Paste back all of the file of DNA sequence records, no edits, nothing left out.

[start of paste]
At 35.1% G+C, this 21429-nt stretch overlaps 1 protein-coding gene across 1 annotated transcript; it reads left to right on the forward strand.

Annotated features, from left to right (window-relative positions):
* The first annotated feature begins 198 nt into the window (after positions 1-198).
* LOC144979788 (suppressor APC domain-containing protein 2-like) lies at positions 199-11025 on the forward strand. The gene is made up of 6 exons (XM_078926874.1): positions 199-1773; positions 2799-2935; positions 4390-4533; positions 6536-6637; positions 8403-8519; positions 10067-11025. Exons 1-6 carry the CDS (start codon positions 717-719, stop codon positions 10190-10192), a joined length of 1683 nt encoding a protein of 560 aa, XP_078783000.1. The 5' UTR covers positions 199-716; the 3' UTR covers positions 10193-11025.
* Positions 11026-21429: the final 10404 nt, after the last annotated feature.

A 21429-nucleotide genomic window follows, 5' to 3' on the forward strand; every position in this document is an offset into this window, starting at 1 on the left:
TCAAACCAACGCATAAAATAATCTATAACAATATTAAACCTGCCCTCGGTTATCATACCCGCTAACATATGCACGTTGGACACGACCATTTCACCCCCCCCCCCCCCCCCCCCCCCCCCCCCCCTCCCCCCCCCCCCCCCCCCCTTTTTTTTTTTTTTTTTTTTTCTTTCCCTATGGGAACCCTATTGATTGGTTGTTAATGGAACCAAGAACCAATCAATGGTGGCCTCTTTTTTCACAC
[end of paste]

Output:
At 35.1% G+C, this 21429-nt stretch overlaps 1 protein-coding gene across 1 annotated transcript; it reads left to right on the forward strand.

Annotated features, from left to right (window-relative positions):
* The first annotated feature begins 198 nt into the window (after positions 1-198).
* LOC144979788 (suppressor APC domain-containing protein 2-like) lies at positions 199-11025 on the forward strand. The gene is made up of 6 exons (XM_078926874.1): positions 199-1773; positions 2799-2935; positions 4390-4533; positions 6536-6637; positions 8403-8519; positions 10067-11025. Exons 1-6 carry the CDS (start codon positions 717-719, stop codon positions 10190-10192), a joined length of 1683 nt encoding a protein of 560 aa, XP_078783000.1. The 5' UTR covers positions 199-716; the 3' UTR covers positions 10193-11025.
* Positions 11026-21429: the final 10404 nt, after the last annotated feature.

A 21429-nucleotide genomic window follows, 5' to 3' on the forward strand; every position in this document is an offset into this window, starting at 1 on the left:
TCAAACCAACGCATAAAATAATCTATAACAATATTAAACCTGCCCTCGGTTATCATACCCGCTAACATATGCACGTTGGACACGACCATTTCACCCCCCCCCCCCCCCCCCCCCCCCCCCCCCCTCCCCCCCCCCCCCCCCCCCTTTTTTTTTTTTTTTTTTTTTCTTTCCCTATGGGAACCCTATTGATTGGTTGTTAATGGAACCAAGAACCAATCAATGGTGGCCTCTTTTTTCACAC